If you are used to brewing coffee using coffee grounds, you know it’s the best way to make coffee.
But sometimes, your coffee bean grinder may get broken, or you may feel too tired to grind coffee beans. What do you do then?
Well, you can brew coffee with whole coffee beans. Although people think you must grind coffee beans to brew coffee, it’s a myth.
Reasons for Brewing Coffee Using Whole Beans
While you may like making coffee with grounds, you may not always have a grinder with you. For example, you could be in a place with minimal resources. Few people remember to carry a coffee grinder from home on those busy days when you decide to make coffee at the workplace.
Your grinder could also break down, leaving you with no option but to make coffee with whole beans. Or you could accidentally buy whole coffee beans that you can’t return to the store.
There are also those hectic mornings when many of us have no time to brew coffee from scratch using fresh coffee grounds.
Knowing how to brew coffee using whole beans can save you time, energy, and stress in all these scenarios.
Benefits of Brewing Coffee Using Whole Beans
Brewing coffee using whole beans is one of the best ways to extract flavor from coffee beans without degrading them.
Although you may think grinding coffee beans is essential in making good coffee, it’s not! Grinding coffee beans just increases the surface area for hot water to extract flavors from coffee beans. It doesn’t mean that you’ll get the best taste from them.
And according to some baristas, grinding coffee beans degrades them because grounds get oxidized fast, reducing their flavor and aroma.
The oxidation process starts after you break apart the coffee beans and air comes into contact with coffee compounds in the beans.
You can only take full advantage of these compounds, such as oils and antioxidants if you brew coffee with the coffee grounds immediately after grinding them. Otherwise, the longer the coffee grounds remain in contact with air, the more their beneficial compounds degrade.
Therefore, it may be better to brew coffee using whole beans because you avoid destroying their essential oils and nutrients.
Ground coffee beans also lose many of their oils when you grind them. That’s due to the loss of carbon dioxide molecules that aid in extracting the coffee oils during brewing.
The combination of the oils and carbon dioxide is what makes up the crema you see on coffee brews. Therefore, if you lose any carbon dioxide, you lose a component that can add to the flavor of your coffee.
We also can’t forget the effect of moisture in the air on coffee grounds. No matter how small you think it is, moisture in air can dissolve oils in coffee grounds reducing their flavor. It may also change their aroma because coffee grounds absorb the smells around them. That’s why they are used as deodorizers in homes.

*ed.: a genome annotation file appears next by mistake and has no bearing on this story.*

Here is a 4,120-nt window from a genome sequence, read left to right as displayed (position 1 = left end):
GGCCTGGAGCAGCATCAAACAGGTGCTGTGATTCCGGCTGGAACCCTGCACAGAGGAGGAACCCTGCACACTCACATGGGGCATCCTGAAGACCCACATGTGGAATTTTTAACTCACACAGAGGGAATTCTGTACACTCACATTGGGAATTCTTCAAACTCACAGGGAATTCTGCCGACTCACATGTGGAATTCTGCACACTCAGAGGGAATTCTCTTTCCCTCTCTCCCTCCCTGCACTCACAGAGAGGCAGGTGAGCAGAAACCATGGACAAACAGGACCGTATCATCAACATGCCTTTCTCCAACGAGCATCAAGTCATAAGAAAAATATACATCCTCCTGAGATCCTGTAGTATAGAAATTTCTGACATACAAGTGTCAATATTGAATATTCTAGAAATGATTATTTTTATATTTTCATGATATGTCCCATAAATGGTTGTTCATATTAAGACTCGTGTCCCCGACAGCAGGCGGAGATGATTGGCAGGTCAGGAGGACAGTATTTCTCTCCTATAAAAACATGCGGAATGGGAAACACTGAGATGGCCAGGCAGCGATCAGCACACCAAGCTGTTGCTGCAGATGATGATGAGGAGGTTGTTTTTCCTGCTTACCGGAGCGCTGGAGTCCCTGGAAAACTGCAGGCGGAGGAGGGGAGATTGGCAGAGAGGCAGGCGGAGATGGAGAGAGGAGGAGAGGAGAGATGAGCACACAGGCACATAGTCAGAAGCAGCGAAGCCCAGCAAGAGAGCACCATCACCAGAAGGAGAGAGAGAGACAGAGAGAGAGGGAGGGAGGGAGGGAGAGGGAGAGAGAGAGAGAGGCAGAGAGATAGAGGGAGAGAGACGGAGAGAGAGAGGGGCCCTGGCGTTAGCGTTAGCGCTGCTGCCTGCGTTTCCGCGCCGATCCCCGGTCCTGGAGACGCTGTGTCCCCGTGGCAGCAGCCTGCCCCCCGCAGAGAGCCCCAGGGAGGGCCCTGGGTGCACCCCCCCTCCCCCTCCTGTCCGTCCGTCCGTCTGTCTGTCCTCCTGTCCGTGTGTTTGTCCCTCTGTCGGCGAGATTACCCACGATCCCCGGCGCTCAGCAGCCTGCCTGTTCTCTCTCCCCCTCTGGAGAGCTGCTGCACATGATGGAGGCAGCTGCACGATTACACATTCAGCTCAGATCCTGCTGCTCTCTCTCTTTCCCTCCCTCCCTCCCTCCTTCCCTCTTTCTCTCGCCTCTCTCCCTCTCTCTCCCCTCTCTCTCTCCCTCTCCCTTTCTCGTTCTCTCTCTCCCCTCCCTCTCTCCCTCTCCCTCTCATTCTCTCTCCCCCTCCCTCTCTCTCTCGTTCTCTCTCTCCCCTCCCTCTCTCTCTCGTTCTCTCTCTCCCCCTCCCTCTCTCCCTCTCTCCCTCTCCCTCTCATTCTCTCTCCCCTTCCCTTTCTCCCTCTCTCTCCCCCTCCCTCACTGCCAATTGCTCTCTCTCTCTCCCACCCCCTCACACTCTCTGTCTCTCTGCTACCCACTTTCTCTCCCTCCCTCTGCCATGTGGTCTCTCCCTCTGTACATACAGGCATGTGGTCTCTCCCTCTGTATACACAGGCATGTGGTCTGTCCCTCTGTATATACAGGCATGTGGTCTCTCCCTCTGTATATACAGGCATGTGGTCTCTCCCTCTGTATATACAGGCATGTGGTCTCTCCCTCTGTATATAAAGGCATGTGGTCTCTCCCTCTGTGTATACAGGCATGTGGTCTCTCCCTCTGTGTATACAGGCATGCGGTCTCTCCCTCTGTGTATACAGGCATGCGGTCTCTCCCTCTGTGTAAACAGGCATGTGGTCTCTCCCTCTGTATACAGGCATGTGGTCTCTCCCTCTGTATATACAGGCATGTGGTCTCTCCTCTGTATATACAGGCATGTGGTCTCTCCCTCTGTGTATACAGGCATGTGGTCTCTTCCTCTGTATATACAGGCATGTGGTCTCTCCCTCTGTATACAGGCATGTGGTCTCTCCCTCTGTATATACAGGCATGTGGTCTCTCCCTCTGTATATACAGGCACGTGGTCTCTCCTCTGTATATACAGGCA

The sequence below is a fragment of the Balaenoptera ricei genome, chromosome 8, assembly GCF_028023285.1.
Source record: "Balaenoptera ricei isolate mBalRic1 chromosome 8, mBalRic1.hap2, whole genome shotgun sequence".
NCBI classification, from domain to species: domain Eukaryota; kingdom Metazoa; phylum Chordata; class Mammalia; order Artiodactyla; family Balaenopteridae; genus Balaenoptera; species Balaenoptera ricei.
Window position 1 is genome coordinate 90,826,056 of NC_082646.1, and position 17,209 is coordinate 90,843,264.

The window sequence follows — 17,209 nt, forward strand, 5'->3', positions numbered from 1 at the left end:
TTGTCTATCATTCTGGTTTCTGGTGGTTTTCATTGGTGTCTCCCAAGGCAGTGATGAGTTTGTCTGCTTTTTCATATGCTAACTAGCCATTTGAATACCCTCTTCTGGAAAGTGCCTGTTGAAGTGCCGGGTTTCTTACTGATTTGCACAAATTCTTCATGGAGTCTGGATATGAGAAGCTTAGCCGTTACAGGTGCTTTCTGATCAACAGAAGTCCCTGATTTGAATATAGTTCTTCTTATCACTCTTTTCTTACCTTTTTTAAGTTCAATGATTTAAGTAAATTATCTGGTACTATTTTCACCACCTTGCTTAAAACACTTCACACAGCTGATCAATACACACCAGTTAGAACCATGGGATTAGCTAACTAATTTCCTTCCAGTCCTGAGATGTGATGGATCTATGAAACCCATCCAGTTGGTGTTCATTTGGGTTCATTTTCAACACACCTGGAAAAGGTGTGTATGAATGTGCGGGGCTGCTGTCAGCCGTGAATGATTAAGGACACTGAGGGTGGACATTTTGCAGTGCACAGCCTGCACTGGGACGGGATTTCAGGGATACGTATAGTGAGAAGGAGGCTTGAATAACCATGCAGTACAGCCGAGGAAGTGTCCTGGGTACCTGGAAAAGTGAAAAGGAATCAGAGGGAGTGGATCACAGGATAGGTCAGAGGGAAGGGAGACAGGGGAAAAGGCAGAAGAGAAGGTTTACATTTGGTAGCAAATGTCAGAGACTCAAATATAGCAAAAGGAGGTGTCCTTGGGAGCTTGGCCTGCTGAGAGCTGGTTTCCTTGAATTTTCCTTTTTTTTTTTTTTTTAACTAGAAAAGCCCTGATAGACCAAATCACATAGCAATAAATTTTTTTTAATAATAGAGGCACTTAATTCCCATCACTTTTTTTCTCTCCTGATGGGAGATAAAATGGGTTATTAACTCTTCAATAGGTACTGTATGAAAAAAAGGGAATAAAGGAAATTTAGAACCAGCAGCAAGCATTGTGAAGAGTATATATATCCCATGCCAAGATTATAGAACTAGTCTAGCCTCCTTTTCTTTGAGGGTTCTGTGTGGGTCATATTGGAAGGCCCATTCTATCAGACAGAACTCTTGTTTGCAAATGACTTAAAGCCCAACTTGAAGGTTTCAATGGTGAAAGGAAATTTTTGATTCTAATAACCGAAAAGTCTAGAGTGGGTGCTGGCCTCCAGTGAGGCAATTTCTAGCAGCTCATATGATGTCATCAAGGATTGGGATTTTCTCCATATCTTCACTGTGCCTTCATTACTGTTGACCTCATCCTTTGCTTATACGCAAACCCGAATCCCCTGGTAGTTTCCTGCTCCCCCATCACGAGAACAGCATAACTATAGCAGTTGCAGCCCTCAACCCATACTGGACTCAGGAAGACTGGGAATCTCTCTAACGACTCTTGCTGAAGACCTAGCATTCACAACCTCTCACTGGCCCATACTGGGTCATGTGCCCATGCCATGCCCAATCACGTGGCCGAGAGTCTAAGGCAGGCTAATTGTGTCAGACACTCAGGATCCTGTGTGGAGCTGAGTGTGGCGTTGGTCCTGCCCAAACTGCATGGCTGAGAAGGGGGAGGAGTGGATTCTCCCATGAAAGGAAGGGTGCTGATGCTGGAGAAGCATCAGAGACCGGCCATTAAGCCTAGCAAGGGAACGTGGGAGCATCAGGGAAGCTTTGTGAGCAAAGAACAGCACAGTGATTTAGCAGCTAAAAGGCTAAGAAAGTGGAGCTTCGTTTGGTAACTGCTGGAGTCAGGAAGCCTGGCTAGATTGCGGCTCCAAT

With these facts in mind, you can see that brewing coffee using whole coffee beans is not so bad. Once you learn how to brew coffee using whole beans, you can enjoy coffee whether you have a grinder at hand or not. It will give you a less bitter or acidic brew than regular coffee brewed using coffee grounds.
3 Simple Recipes for Brewing Coffee Without Grinding Coffee Beans
You can make coffee with coffee beans using three methods. These are double boiling, steeping, and gentle simmering. Here are recipes for each process.
The Double Boiler Coffee Brewing Method
100 % Arabica coffee beans
A Mason jar
A large cooking pot
500 ml water
- Boil the water to 195 degrees Fahrenheit.
- Fill a third of the mason jar with the coffee beans.
- Pour hot water into the jar until the coffee beans are submerged
- Put the mason jar in the cooking pot and fill it with water to the same level of water in the mason jar.
- Place the cooking pot on the stove and let it simmer on medium heat for about 45 minutes. You may simmer it for longer but keep checking on the water in the cooking pot to ensure it doesn’t dry up.
- Once the brewing time is over, remove the mason jar from the pot using oven gloves or a kitchen towel and strain the coffee into a cup. Leave the coffee beans in the mason jar.
- Enjoy your brew.
Steeping Coffee Brewing Method
Whole Arabica coffee beans
An insulated coffee mug with a tight lid/thermos
- Scoop coffee beans to a third of the insulated coffee mug.
- Add boiling water to two-thirds of the container, ensuring the coffee beans are well-covered.
- Allow the water temperature to drop for about 45 seconds.
- Cover the container and gently shake the beans to enable them to soak in water.
- Set the insulated container or thermos aside for 30 minutes to an hour, shaking it regularly to ensure the extraction process is successful.
- Once the brewing period is over, strain the coffee into a mug and enjoy your coffee.
Gentle Simmer Coffee Brewing Method
Whole Arabica coffee beans
- Pour 2 cups of water into the saucepan and boil it.
- Add 2 Tbsps of whole coffee beans to the hot water, reduce the heat, and let the pot simmer.
- Once the brew has simmered for 30 minutes, remove it from the stove, strain the coffee beans out and enjoy your brew.
You can make a clean and flavorful brew using these three methods without grinding coffee beans. You may also make a cold brew by soaking whole coffee beans in a mason jar overnight.
Coffee made with whole coffee beans is evenly extracted. It also doesn’t have residue like you find in coffee made using grounds.
You’ll find it’s quite different from the somewhat bitter brew you get from preparing coffee using grounds, especially when using machines such as a Percolator or Espresso maker.
Therefore, brewing whole coffee beans is something you should try once in a while. It is a simple way of brewing coffee that will save you time and energy.